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Centre helps develop regional tourism


Brigid Veale SCU Communications Manager
2 June 2006
Byron Bay has been selected as one of 23 destinations to be included in a
nationwide research project designed to assist in the development, marketing
and management of regional tourism destinations.

The project is being run by the Australian Regional Tourism Research Centre (ARTRC), a partnership between Southern Cross University (Northern NSW) and the Sustainable Tourism Co-operative Research Centre.

The Centre is being officially launched today (June 2) by the Federal Minister for Tourism, Fran Bailey, in the Yarra Valley. The Minister is also announcing two significant projects – the Sustainable Regional Tourism Destination Project and the Farm and Country Tourism on your Property.

The ARTRC is supported by the Australian Regional Tourism Network (ARTN) and Tourism Australia. It is a dedicated research centre, based at SCU's Lismore campus, focusing on sustainable tourism and industry development in regional Australia. It has conducted more than $2 million worth of research, much of which has been focused on industry development and extension programs.

The Sustainable Regional Tourism Destination Project is a nationwide study being co-ordinated by the Deputy Director of the ARTRC, Ms Meredith Lawrence, in partnership with eight researchers from four university partners from the Sustainable Tourism Cooperative Research Centre (STCRC).

The three-year project will include case studies of up to 23 individual destinations covering all states and territories including places such as Byron Bay, Shark Bay in WA, Alice Springs and the Murray River.

"The Sustainable Regional Tourism Destination Project will provide government, industry and community stakeholders with practical guidance on best practice principles for the sustainable development, marketing and management of regional tourism destinations," Ms Lawrence said.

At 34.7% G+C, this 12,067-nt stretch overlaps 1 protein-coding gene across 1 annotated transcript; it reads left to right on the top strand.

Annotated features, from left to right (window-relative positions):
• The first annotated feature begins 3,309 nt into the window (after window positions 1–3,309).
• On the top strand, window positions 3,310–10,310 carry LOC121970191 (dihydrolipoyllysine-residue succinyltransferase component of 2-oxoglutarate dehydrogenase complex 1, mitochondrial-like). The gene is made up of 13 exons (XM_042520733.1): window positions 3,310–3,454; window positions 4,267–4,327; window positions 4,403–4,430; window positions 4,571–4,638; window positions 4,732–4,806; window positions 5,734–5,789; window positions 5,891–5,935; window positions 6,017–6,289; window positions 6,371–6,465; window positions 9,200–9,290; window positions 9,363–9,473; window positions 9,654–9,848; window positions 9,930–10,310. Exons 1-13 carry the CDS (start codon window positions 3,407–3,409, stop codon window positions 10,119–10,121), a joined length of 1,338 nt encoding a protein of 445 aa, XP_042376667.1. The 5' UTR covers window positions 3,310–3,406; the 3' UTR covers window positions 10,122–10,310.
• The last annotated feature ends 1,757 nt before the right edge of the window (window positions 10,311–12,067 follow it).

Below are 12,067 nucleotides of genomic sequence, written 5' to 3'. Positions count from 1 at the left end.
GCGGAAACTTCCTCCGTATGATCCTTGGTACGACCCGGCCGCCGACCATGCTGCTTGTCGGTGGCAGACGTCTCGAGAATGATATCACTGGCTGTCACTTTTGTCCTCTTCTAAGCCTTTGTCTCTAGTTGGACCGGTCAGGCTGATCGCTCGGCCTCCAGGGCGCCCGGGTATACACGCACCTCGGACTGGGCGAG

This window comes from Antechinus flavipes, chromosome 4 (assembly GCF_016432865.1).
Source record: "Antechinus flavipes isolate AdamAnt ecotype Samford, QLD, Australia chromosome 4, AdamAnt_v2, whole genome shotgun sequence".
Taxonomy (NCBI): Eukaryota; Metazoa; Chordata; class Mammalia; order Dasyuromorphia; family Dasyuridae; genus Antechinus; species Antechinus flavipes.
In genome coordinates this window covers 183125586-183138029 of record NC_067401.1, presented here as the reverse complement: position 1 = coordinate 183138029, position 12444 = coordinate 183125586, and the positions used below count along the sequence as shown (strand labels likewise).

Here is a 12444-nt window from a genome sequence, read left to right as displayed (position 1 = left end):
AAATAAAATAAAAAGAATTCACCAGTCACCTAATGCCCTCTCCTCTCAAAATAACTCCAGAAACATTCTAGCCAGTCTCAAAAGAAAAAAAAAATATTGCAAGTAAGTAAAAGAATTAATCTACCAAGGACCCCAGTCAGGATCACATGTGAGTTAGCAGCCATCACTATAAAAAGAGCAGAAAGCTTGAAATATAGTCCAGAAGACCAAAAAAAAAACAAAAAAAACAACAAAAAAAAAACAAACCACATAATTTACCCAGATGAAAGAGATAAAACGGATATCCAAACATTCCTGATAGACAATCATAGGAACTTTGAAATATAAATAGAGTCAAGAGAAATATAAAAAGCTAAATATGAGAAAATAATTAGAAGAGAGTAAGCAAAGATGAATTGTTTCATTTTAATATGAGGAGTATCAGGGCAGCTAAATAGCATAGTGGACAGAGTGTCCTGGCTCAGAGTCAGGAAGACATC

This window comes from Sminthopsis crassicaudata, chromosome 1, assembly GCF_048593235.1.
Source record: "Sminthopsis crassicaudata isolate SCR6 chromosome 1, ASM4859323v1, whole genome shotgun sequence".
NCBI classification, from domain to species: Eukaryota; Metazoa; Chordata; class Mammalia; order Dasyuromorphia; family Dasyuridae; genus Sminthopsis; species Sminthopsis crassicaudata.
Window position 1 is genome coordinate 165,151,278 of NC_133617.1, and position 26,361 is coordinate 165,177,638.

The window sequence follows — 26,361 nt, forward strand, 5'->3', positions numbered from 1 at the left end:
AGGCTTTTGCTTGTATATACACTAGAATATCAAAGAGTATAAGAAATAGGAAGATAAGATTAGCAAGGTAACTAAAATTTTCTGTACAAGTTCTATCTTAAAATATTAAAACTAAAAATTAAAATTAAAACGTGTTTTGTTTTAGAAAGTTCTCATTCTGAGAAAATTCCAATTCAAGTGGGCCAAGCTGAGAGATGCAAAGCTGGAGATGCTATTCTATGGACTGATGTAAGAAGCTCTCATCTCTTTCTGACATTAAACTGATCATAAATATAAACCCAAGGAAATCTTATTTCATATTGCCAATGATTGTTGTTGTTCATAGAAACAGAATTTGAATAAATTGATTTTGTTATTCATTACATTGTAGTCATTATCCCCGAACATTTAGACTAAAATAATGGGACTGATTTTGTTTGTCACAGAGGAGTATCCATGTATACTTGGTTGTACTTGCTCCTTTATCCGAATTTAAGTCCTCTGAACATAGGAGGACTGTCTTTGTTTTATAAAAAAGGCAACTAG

"Once the research is complete, practical tools and resources such as toolkits, best practice guidelines or manuals will be developed to assist operators, Local Government and communities to better plan and market their region as a tourism destination."

Ms Lawrence said it was the first project of this scale to be undertaken in Australia

"The case studies represent a range of regional areas and destinations located in inland, coastal and close proximity to urban areas. They also represent a mix of emerging to mature destinations," she said.

The second major project, Farm and Country Tourism on your Property (FACT), has been developed by the Sustainable Tourism CRC to assist existing rural landholders and farmers to successfully assess the viability of diversifying into agri or nature-based tourism.

Rose Wright, Extension Officer for the ARTRC, will be holding workshops in partnership with local and regional agencies throughout 2006 to introduce participating rural landholders to the tourism industry and how it works.

"This business development program will assist participants to develop their tourism concepts, introduce them to the tourism industry and assist them to research and develop their business plan to provide them with a greater chance of success and a smoother path in their transition from traditional agriculture into the new world of agri-tourism," Mrs Wright said.

Both projects are being funded through the Sustainable Tourism CRC.

"The type and scale of these projects demonstrates our commitment to providing independent, relevant and innovative research which will provide real benefits for tourism operators, organisations and their surrounding regions," Ms Lawrence said.

Photo opportunity: Meredith Lawrence, Deputy Director of the Australian Regional Tourism Research Centre, and Byron Shire Council Mayor, Cr Jan Barham, will launch the Sustainable Regional Tourism Destination Project in Byron Bay on Monday, June 5, at 10am (Byron Bay Surf Club, main beach).